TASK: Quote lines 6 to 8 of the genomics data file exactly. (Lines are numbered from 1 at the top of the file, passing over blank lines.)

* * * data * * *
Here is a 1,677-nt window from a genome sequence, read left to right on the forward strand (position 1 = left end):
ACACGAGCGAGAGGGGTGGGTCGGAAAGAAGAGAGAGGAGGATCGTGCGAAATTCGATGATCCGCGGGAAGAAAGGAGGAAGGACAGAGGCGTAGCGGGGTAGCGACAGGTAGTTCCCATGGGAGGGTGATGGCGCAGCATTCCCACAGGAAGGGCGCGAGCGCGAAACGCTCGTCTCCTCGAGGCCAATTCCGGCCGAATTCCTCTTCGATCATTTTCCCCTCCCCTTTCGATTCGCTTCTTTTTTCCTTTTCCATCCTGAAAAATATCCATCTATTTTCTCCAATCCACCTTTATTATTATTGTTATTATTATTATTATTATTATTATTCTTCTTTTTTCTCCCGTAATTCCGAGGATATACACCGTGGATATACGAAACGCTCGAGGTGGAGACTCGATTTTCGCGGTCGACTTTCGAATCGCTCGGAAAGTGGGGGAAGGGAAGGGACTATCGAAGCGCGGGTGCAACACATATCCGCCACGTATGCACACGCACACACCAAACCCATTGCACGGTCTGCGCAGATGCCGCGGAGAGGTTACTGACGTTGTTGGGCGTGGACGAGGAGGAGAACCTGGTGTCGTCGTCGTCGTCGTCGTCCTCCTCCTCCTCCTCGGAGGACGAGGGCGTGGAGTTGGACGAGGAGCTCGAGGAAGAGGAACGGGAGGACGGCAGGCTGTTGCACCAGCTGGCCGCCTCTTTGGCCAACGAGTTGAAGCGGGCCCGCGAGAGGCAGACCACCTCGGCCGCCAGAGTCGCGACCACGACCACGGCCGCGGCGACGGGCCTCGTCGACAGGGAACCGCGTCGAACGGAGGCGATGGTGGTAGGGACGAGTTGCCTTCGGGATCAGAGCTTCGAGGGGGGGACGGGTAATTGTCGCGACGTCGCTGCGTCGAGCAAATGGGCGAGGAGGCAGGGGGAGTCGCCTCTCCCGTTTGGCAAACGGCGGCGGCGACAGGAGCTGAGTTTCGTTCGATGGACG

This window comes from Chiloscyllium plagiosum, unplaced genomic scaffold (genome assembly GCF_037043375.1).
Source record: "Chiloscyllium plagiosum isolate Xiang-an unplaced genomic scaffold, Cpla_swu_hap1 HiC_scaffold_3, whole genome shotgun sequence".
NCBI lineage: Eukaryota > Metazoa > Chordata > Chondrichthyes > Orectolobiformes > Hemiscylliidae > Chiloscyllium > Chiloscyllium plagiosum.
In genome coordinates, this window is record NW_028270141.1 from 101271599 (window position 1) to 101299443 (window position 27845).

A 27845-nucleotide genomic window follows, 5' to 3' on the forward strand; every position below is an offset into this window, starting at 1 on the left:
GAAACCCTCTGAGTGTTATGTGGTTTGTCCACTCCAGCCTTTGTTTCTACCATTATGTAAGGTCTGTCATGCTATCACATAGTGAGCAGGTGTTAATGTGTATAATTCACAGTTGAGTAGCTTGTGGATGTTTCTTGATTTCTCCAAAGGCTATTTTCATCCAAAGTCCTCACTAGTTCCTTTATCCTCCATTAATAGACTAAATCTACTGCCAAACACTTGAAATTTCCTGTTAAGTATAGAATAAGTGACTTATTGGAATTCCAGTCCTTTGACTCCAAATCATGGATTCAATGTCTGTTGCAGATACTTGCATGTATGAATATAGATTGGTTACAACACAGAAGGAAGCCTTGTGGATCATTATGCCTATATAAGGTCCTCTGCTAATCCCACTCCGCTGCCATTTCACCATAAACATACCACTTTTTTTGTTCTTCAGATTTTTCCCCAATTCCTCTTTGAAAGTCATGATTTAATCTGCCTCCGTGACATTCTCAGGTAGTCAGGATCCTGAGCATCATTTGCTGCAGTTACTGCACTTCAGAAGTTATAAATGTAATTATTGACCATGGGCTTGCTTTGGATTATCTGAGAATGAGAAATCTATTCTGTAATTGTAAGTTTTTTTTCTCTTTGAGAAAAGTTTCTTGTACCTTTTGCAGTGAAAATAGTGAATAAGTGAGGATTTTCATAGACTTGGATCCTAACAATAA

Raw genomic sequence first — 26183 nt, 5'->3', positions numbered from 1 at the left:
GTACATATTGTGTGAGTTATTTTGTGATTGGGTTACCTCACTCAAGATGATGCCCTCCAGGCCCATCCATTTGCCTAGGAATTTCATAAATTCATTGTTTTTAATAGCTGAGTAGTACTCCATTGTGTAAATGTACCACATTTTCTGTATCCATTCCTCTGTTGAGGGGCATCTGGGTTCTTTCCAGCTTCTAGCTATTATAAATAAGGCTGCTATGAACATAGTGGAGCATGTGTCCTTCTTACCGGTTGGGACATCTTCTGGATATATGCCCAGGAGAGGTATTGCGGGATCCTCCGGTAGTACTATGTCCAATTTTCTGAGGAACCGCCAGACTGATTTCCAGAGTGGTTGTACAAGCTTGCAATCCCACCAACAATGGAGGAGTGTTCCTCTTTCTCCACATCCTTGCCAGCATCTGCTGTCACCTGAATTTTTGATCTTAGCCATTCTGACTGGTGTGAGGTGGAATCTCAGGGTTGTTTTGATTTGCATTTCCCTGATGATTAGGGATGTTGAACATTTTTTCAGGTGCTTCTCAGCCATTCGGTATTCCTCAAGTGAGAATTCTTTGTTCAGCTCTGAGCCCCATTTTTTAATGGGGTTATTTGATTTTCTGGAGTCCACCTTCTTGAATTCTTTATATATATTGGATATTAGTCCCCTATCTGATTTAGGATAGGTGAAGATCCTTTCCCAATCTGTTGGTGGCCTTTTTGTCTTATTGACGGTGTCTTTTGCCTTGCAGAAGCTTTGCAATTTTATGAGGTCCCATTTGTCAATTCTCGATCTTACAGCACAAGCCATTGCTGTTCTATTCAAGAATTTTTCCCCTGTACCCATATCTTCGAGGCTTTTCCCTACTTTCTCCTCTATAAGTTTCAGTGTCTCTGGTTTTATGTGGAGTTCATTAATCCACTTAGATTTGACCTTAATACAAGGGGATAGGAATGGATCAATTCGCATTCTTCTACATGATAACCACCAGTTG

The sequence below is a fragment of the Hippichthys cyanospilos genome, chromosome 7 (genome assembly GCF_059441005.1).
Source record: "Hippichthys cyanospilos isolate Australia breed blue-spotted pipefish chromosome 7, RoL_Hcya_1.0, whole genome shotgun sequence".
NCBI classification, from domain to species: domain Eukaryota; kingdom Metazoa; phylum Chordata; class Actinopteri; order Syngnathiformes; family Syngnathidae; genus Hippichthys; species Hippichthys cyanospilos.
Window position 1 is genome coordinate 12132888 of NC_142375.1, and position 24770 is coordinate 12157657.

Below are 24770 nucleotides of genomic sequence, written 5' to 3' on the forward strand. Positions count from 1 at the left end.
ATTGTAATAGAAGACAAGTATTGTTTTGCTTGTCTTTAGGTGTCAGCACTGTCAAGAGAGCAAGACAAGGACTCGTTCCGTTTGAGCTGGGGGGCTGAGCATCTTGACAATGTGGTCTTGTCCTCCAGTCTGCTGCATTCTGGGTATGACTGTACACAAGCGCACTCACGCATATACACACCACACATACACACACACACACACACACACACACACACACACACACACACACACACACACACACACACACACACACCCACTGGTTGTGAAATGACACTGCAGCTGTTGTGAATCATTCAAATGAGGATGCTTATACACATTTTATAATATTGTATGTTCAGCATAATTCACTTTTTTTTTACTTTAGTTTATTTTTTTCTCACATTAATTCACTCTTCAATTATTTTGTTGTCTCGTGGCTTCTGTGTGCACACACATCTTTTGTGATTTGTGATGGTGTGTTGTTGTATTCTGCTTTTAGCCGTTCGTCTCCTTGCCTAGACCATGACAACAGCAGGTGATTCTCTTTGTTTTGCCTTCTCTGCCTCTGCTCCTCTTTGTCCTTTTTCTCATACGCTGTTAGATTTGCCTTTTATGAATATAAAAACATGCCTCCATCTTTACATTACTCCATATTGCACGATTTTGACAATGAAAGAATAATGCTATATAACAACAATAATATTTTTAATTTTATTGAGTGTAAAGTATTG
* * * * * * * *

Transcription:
In genome coordinates, this window is record NW_028270141.1 from 101271599 (window position 1) to 101299443 (window position 27845).

A 27845-nucleotide genomic window follows, 5' to 3' on the forward strand; every position below is an offset into this window, starting at 1 on the left:
GAAACCCTCTGAGTGTTATGTGGTTTGTCCACTCCAGCCTTTGTTTCTACCATTATGTAAGGTCTGTCATGCTATCACATAGTGAGCAGGTGTTAATGTGTATAATTCACAGTTGAGTAGCTTGTGGATGTTTCTTGATTTCTCCAAAGGCTATTTTCATCCAAAGTCCTCACTAGTTCCTTTATCCTCCATTAATAGACTAAATCTACTGCCAAACACTTGAAATTTCCTGTTAAGTATAGAATAAGTGACTTATTGGAATTCCAGTCCTTTGACTCCAAATCATGGATTCAATGTCTGTTGCAGATACTTGCATGTATGAATATAGATTGGTTACAACACAGAAGGAAGCCTTGTGGATCATTATGCCTATATAAGGTCCTCTGCTAATCCCACTCCGCTGCCATTTCACCATAAACATACCACTTTTTTTGTTCTTCAGATTTTTCCCCAATTCCTCTTTGAAAGTCATGATTTAATCTGCCTCCGTGACATTCTCAGGTAGTCAGGATCCTGAGCATCATTTGCTGCAGTTACTGCACTTCAGAAGTTATAAATGTAATTATTGACCATGGGCTTGCTTTGGATTATCTGAGAATGAGAAATCTATTCTGTAATTGTAAGTTTTTTTTCTCTTTGAGAAAAGTTTCTTGTACCTTTTGCAGTGAAAATAGTGAATAAGTGAGGATTTTCATAGACTTGGATCCTAACAATAA